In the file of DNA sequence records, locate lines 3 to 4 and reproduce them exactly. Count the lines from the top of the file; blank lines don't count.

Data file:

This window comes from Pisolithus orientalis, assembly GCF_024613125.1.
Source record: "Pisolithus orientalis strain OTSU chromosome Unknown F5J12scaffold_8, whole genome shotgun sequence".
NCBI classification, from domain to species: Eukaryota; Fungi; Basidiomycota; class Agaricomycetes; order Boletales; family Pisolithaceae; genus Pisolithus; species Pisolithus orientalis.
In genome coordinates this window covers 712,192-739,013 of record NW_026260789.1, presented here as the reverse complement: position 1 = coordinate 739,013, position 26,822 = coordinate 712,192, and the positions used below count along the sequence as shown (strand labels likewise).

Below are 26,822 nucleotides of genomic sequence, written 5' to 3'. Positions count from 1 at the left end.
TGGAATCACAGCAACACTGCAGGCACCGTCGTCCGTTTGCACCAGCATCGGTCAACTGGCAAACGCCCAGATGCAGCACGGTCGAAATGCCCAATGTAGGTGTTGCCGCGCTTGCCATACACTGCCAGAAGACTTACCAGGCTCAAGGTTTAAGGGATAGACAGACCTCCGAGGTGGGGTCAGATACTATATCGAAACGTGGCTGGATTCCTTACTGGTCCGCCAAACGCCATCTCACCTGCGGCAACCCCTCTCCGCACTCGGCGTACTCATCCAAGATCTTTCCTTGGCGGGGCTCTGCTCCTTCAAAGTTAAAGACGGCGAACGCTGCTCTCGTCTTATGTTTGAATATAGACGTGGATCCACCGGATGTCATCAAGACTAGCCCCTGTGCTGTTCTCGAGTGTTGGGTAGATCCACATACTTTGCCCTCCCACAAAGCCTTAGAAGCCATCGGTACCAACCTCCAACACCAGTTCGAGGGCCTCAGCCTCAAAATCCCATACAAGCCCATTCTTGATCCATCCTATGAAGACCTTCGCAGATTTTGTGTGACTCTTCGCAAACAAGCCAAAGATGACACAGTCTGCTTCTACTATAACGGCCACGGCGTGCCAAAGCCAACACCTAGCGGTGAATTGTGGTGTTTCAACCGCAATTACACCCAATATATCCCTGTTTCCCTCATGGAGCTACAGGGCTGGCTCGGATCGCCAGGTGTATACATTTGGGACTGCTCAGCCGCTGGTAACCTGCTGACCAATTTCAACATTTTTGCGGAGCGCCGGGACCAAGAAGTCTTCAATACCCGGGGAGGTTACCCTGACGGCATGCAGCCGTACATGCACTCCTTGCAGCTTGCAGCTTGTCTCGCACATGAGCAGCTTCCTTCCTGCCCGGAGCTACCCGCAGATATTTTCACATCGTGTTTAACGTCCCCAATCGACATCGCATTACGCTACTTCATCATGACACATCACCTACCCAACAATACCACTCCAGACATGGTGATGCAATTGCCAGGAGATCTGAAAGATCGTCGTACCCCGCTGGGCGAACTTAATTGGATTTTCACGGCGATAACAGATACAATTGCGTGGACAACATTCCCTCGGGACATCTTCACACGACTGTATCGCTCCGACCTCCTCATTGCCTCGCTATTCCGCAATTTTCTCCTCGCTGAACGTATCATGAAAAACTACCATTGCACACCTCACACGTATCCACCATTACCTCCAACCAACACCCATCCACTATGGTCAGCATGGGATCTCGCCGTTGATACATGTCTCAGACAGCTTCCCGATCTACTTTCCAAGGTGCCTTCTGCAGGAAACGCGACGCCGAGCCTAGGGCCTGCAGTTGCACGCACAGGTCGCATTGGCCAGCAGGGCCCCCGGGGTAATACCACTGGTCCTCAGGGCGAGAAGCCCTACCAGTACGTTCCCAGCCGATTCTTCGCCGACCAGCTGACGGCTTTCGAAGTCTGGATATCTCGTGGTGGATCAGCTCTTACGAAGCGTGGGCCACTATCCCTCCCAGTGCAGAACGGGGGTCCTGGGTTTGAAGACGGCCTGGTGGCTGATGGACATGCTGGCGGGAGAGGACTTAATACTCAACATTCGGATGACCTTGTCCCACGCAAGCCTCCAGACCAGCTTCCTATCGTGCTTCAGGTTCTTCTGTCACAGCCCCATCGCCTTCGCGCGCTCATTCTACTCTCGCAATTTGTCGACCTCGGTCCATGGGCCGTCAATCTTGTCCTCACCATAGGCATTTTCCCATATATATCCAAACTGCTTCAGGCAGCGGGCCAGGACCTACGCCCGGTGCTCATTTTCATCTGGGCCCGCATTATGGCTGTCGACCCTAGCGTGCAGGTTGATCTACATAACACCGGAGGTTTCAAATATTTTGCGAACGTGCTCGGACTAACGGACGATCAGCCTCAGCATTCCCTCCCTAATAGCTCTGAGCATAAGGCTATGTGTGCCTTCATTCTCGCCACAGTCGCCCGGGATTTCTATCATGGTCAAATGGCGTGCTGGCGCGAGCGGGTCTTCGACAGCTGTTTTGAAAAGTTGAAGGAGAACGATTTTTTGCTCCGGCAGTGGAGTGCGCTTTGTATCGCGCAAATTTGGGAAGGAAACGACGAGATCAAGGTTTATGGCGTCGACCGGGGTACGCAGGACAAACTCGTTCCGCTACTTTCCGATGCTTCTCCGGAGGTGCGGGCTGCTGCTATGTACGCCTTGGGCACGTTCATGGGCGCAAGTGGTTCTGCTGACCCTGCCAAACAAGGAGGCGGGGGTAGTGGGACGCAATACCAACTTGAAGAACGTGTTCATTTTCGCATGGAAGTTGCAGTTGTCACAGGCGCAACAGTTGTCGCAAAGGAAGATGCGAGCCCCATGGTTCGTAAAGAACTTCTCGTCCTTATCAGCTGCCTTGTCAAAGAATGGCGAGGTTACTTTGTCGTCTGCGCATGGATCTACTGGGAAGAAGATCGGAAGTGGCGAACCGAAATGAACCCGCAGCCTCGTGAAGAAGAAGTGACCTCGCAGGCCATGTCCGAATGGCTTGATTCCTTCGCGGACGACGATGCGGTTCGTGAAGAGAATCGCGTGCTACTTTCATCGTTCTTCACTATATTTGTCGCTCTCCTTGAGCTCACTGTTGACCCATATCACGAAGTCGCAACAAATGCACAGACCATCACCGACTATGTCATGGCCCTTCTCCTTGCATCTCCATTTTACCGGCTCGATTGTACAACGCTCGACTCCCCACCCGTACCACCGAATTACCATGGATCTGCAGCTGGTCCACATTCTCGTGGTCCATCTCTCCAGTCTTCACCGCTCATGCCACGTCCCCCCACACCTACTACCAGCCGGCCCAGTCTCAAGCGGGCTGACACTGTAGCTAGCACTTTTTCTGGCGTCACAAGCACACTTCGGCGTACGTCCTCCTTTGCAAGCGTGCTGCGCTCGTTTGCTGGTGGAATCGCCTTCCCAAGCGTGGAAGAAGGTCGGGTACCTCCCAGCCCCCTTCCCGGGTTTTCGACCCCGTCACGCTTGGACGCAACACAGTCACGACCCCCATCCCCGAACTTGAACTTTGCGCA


NCBI classification, from domain to species: Eukaryota; Fungi; Basidiomycota; class Agaricomycetes; order Boletales; family Pisolithaceae; genus Pisolithus; species Pisolithus orientalis.
In genome coordinates this window covers 712,192-739,013 of record NW_026260789.1, presented here as the reverse complement: position 1 = coordinate 739,013, position 26,822 = coordinate 712,192, and the positions used below count along the sequence as shown (strand labels likewise).